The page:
Turn on your television or view the latest live feed on your phone and you will see mass media coverage of protests occurring all over the world. The protests are a result of the long history of racism that is still present today. During this racially charged climate, parents are tasked with talking to their children about race, but many may feel confused or may not know how to begin the conversation. Ethnic-minority parents may wonder “How do I teach my child to navigate and survive within a society that consistently devalues them?”; On the other hand, non-ethnic-minority parents may wonder “How do I teach my child about white privilege?” Regardless of the question, talking about race to children does not have to be difficult.
When parents communicate to their children about race they are engaging in racial socialization. Racial socialization messages can be shared implicitly and/or explicitly through attitudes, beliefs, and behaviors. Through the use of positive racial socialization parents can equip children with tools to question and combat racial biases.
Studies have shown that positive racial socialization messages about one’s heritage and cultural pride leads to positive adjustment and academic outcomes, as well as fosters resilience and self-esteem among children of color (Kelly, Maynigo, Wesley and Durham, 2013). Although the research on racial socialization primarily focuses on ethnic-minority families, new conversations are emerging that stress the responsibility of White parents to also talk to their children about race and equality in order ensure the struggle for change is sought by all, not just those that are oppressed.
Parents may be hesitant to discuss issues of race with younger children; however, children form ideas about race and exhibit discriminatory behaviors as young as the age of two (Hirschfeld, 2008). Parenting can be difficult but avoiding conversations on race does not make it easier. Parents who avoid communicating about race-related values and current events risk their child being unprepared to face racial injustice and privilege. Parents who take a “color-blind” perspective and refuse to explicitly discuss race, can still communicate messages about race or leave children exposed to racial socialization from broader society.
To help break the systems of oppression within our societies, parents should intentionally communicate messages that promote cultural pride and racial equality among children. White families also have a responsibility to talk to their children about how the value of whiteness works to promote the status quo.
Here are a list of activities and scripts to use to begin the conversation:
- Expose children to culture and heritage through food, music, artwork in home, and family stories
- Read books and social stories with younger children
- Something Happened in Our Town: A Child’s Story About Racial Injustice by Marianne Celano, Marietta Collins and Ann Hazzard
- ‘The Name Jar’ by Yangsook Choi
- Not My Idea: A Book About Whiteness’ by Anastasia Higginbotham
Discuss hardships using these conversation starters:
- What were your initial thoughts and feelings when you heard about what happened (INSERT CURRENT EVENT)? What is surprising? What is troubling?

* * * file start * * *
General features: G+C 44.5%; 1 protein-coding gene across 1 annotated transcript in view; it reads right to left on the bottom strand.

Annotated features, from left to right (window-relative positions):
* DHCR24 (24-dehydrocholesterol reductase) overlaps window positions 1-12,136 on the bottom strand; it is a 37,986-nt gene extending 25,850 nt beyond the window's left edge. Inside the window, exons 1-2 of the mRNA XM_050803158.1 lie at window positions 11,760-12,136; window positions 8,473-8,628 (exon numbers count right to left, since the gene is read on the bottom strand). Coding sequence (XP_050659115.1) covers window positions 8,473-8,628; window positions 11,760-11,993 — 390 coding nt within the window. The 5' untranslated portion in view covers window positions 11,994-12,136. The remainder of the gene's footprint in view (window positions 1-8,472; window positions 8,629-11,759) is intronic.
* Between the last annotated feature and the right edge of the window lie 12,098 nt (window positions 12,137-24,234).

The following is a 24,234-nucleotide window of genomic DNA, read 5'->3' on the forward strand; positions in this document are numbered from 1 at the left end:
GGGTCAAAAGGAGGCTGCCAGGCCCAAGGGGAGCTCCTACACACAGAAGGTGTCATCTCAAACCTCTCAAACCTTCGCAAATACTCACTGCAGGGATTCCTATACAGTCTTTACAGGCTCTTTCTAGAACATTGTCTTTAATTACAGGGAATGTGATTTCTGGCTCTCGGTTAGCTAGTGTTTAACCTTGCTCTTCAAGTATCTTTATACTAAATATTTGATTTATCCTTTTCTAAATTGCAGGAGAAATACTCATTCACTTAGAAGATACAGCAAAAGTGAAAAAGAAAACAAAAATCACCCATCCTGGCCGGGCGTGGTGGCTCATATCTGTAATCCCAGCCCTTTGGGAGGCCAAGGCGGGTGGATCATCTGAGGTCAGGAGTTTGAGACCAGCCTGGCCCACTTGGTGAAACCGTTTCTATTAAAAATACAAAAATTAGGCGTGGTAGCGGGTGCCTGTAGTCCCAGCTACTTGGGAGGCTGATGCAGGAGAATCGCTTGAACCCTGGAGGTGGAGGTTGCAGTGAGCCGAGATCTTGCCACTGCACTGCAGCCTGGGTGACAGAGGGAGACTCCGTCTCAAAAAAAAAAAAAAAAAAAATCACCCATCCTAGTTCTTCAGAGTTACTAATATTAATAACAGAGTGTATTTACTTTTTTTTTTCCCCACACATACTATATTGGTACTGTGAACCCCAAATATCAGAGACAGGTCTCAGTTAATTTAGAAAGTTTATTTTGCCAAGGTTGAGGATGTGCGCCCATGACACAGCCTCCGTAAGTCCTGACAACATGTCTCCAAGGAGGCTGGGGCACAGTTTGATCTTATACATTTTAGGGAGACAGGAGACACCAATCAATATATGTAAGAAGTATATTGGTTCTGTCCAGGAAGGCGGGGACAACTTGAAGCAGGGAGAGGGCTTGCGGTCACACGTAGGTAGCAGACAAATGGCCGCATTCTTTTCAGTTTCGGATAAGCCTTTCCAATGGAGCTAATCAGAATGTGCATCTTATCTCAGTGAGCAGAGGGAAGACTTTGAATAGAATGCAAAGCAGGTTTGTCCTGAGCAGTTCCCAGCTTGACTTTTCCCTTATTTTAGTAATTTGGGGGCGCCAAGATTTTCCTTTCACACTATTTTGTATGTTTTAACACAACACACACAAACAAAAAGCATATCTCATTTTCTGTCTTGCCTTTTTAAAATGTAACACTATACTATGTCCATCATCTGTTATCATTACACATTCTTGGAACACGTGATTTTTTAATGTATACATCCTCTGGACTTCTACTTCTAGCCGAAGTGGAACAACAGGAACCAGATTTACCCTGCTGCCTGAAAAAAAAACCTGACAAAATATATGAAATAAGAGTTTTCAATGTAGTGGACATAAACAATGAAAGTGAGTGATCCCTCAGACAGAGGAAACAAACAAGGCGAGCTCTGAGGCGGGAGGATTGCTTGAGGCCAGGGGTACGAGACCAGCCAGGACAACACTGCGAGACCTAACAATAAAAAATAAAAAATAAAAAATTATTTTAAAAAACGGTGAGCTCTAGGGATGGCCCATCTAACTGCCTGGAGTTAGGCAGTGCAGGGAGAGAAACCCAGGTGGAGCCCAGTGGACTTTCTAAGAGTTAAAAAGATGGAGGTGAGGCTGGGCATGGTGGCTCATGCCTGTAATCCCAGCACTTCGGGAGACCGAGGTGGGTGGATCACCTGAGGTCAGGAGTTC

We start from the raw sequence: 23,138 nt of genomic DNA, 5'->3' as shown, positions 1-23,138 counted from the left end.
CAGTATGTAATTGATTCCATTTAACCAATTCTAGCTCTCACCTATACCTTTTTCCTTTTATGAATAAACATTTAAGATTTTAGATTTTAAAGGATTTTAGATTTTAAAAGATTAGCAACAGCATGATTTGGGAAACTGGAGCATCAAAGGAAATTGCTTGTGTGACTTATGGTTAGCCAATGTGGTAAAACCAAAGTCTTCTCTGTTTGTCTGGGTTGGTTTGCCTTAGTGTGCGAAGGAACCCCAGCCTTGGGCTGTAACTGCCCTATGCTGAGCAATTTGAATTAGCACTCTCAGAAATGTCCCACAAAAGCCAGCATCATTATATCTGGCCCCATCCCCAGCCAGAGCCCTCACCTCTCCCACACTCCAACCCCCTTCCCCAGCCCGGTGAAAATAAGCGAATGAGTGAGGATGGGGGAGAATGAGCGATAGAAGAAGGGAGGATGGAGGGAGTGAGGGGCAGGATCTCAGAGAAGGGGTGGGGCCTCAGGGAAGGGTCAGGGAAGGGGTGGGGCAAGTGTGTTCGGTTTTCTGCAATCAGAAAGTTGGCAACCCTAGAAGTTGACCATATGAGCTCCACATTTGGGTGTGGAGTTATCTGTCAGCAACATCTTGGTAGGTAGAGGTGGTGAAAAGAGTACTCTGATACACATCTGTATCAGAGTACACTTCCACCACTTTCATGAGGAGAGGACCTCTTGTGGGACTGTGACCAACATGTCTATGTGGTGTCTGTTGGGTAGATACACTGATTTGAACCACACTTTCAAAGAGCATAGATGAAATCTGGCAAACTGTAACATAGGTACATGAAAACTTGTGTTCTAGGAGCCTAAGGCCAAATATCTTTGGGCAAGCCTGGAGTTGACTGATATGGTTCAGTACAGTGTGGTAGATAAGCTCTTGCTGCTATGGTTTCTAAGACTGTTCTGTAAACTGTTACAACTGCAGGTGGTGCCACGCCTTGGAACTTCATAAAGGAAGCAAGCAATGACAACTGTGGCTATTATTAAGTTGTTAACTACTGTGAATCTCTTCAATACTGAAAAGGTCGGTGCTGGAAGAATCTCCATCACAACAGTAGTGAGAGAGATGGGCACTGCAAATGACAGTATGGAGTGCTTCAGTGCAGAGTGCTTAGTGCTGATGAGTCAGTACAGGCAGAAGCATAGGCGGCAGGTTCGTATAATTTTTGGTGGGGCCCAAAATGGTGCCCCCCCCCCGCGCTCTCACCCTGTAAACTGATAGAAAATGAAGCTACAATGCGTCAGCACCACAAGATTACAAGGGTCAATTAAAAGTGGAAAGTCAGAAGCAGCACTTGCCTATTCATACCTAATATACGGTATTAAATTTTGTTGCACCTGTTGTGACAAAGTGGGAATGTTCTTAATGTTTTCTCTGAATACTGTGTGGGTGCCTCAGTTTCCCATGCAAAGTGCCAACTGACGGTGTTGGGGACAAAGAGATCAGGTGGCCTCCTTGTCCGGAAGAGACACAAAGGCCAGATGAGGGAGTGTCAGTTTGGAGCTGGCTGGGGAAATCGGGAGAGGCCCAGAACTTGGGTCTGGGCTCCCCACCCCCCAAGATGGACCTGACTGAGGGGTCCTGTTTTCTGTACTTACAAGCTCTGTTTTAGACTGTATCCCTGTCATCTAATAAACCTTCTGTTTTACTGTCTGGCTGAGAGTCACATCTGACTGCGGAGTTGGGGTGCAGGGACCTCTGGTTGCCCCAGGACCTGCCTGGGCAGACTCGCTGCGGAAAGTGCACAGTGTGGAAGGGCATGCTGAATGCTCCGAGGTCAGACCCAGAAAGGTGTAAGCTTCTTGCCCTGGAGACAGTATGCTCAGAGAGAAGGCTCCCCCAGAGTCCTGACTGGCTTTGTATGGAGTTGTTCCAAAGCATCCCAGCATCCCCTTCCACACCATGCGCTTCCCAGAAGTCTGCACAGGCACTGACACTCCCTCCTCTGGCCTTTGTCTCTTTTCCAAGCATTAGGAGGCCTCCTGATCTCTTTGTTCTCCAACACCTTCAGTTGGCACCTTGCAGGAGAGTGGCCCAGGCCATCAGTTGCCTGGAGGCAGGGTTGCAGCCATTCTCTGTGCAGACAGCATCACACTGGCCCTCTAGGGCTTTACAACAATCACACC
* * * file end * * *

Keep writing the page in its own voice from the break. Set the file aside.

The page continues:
- “How can we stand with and support others who are feeling vulnerable?”
- “What do you think the movement to stop police violence against African Americans mean?”
Educate yourself and your children about history:
- Talk about current events using a creative outlet to express feelings such as writing a poem, creating a song or rap, drawing a picture.
- Promote awareness of racial differences by:
- Providing appropriate vocabulary for racial or ethnic differences.
- Model the use of inclusive and culturally sensitive language.
- Be intentional about providing teachable moments while in public.
- Normalize various ethnicities by including multicultural books, movies, television shows, and other cultural expressions within the home.
- Practice activism by helping your children write a letter to community organizations or local officials to express how they feel and/or what can be done.
Gaskin, A. (August 2015). Racial Socialization, ways parents can teach their children about race. American Psychological Association. https://www.apa.org/pi/families/resources/newsletter/2015/08/racial-socialization
Hirschfeld, L. A. (2008). Children’s developing conceptions of race. In S. M. Quintana & C. McKown (Eds.), Handbook of race, racism, and the developing child (pp. 37–54). Hoboken, NJ: John Wiley & Sons.
Holcomb, J. (June 29, 2018). Children are not colorblind: 4 ways to talk to young children about race. Psychology Benefits. https://psychologybenefits.org/2018/06/29/children-are-not-colorblind-4-ways-to-talk-to-young-children-about-race/
Kelly, S., Maynigo, P., Wesley, K., & Durham, J. (2013). African American communities and family systems: relevance and challenges. Couple and Family Psychology: Research and Practice, 2, 264-277. doi: 10.1037/cfp0000014
Lesane-Brown, C. L., Scottham, K. M., Nguyên, H. X., & Sellers, R. M. (2006). The racial socialization questionnaire—teen (RSQ-t): A new measure for use with African American adolescents. Unpublished manuscript.
Reynolds, J. E. (2017). Predictors of ethnic-racial socialization in early childhood among African American Parents. The Florida State University, ProQuest Dissertations Publishing, 2017. 10258625.